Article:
• Keep your new lavender plant inside until there's no threat of frost, and then move it to a semi-shaded area outdoors or a sunny windowsill. Let your plant get used to outdoor conditions before moving it to full sun or potting it up.
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How to Harvest and Dry Lavender

Lavender flowers get lots of attention, but the leaves also have an amazing fragrance when you rub them between your fingertips. They have a really strong flavor and can be used similarly to how you'd use rosemary leaves in the kitchen. I also like the Nerdy Farm Wife's different uses for lavender leaves, including a little balm for itchy bug bites.

Lavender plants typically flower in the summer months. These flowers can be harvested and used fresh or dried.

Like with other flowering herbs, you'll want to harvest frequently to encourage more flower production. You'll also start cutting first from the outermost branches and then work your way in. The older, outer stems tend to grow woody, while new growth comes from the middle of the plant.

The best time to harvest is early in the morning—this is when the oils in the leaves and flowers are most concentrated. Harvest stems when about half of the flower buds have opened up by cutting near the base of the stem.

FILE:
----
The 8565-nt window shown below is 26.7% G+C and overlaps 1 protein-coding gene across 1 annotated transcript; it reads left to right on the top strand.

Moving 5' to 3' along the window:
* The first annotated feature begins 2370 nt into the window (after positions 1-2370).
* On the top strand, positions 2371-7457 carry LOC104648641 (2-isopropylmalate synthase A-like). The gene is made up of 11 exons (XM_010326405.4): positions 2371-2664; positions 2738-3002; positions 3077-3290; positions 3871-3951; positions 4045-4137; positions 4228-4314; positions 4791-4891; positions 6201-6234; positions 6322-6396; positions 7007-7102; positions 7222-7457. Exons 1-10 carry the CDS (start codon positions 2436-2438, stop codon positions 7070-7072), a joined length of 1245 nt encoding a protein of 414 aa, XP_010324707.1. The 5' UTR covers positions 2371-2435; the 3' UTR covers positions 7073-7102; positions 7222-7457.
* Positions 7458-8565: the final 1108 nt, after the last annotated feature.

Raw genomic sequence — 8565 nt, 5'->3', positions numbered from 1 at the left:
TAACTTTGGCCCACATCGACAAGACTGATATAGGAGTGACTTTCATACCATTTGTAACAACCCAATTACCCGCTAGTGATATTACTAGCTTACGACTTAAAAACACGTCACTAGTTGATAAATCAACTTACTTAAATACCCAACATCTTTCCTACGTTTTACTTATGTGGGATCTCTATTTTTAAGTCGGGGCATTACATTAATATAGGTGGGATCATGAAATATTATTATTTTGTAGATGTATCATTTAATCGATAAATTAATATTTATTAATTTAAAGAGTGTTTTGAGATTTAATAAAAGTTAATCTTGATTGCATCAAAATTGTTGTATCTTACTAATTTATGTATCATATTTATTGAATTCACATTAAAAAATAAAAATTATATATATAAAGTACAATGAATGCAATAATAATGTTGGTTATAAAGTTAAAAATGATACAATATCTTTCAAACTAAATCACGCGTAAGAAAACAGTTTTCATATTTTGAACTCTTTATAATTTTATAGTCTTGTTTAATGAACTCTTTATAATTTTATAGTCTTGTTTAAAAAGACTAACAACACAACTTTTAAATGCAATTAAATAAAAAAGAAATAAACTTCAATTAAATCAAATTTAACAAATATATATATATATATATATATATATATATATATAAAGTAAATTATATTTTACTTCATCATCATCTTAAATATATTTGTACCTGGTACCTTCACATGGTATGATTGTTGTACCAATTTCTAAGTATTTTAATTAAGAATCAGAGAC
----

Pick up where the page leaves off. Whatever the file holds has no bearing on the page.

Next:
how to harvest lavender

Here's How to Dry Lavender:

  • Gather your harvested stems into little bundles and tie them together with twine.
  • Hang them upside down from an herb drying rack or a clothing line. The best place to dry your herbs is somewhere cool, dark, and dry.
  • After 2 to 3 weeks, the flowers should be fully dried. Shake stems over a glass jar (preferably an amber-colored jar for max protection) to remove the flowers. Store in a cool, dark, dry place.
how to dry lavender

How to Save Lavender Seeds

Saving seeds from lavender plants is pretty easy, though getting them to germinate and grow is another story. I typically find the larger the seed, the easier it is to grow. Lavender seeds, like so many other seeds in the mint family, are pretty tiny.